Now that the test series is over, the predictable noises about the decline of West Indies cricket have cropped up again. It’s a refrain we’ve been hearing for quite a while now – decline of a great team, attitude to play well, developing a winning habit, consistency, commitment, where have the quickies gone… Jonathan Agnew bemoans the West Indies’ fate here, Daren Ganga spouts brave-but-hopeless words here. Pitiable really.
Without denying the truth of it all, is there hope for the West Indies? Are the players interested in winning at all or are they just turning up for their pay cheques? The way Marlon Samuels and Chris Gayle celebrated yesterday after getting Kevin Pietersen out, when the horse had long bolted, told a depressingly insightful story. Are these cricketers playing for irrelevant, personal, cameo victories alone? Is that all they are capable of?
These are questions that are not easy to answer, there probably aren’t any answers even. And while we leave the worthies to sort out the mess, it may be worthwhile to just take a step back and examine what made the West Indies a world-beating team in the 1970s and 1980s.
To begin with, they had a great bunch of players. A lot has been said about the West Indian fast bowlers of that age, and without doubt they defined the West Indies of those days. Superbly talented, relentlessly aggressive and wonderfully complementary, they were able to take on all comers.
While one half of their cricket was taken care of by the fast bowlers, the West Indies also had a great set of batsmen. They were fortunate to have as contemporaries, batsmen of the stature and durability of Clive Lloyd, Alvin Kallicharan, Sir Vivian Richards, Gordon Greenidge, Roy Fredericks, Desmond Haynes and Larry Gomes, and I’m sure I’m forgetting a few others. Intersperse these with the short-term exploits of batsmen like Collis King, Lawrence Rowe and Faoud Bacchus, and you have a batting line-up that will have any bowling attack queuing up – in the opposite direction. Some longstanding glovemen like Deryck Murray, David Murray and Jeff Dujon (with their more-than-useful batting) did not hurt either.
While the fact that the West Indies had such great players is well-known, what were the other differentiators that the team had?
For one, I think the fact that they (specifically Lloyd) ushered in the era of the all-pace attack took a lot of the opposition off-balance. This remorseless pace barrage was an innovation of the highest order, and it took West Indian cricket to the next level. You look at Australia’s dominance today – it’s a function of an all-round aggression on the field in every act – openers scoring at close to four runs an over in test matches, fielders pouncing on the ball like hungry lions on scampering prey, captains playing mind-games with brittle opposition captains or star players, spin bowlers with the face cream and aggression of fast bowlers – total cricket, anyone? West Indies cricket perhaps needs to bring in an innovation to change the way the game is played. Do they have it in them? Well, if they do, it is a very well hidden secret, indeed.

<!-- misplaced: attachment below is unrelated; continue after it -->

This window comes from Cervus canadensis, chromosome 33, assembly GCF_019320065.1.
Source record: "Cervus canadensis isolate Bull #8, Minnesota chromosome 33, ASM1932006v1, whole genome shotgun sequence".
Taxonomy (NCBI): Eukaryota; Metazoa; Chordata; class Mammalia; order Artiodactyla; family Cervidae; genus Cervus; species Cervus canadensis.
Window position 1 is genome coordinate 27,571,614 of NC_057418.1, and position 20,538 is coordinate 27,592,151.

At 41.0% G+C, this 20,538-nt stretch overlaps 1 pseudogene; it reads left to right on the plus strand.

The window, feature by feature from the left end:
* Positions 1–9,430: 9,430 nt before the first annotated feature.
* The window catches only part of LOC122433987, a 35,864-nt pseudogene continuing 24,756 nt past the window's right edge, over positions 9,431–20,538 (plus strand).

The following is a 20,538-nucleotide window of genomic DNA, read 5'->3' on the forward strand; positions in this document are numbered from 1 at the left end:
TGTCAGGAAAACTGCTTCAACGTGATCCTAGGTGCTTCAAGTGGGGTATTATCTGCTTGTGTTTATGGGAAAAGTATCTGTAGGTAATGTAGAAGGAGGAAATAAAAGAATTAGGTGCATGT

A second aspect that differentiated the West Indies of the halcyon days was that almost all the worthies in it played full-time English county cricket with a passion and commitment that saw them perform as well there (if not better than) as in the international arena. Be it the batsmen or the pace bowlers, they are as much legends in the counties they played for as they are in their native isles. Greenidge was (more than) half an Englishman with Hampshire, Richards and Somerset, Lloyd and Lancashire, Marshall and Hampshire, the list is endless. This drive to play cricket through the year is what characterized them. They earned their keep, did those West Indians. How many of the current crop play English county? And with what degree of success? The West Indies don’t have much of a domestic set-up and are unlikely to, so why not utilize the cradle of English cricket?
One final sobering thought: the great West Indies teams of the 1970s and 1980s did not emerge because of any great cricketing system in the islands – it came out of some great cricketers who came together at the same time. So duplicating their success is not likely to happen at a systemic level. That is where a mature, organized cricketing set-up like Australia looks more likely to stay on top at a more sustainable level. As for the West Indies, I suppose they can sit and pray. I fear they will disintegrate.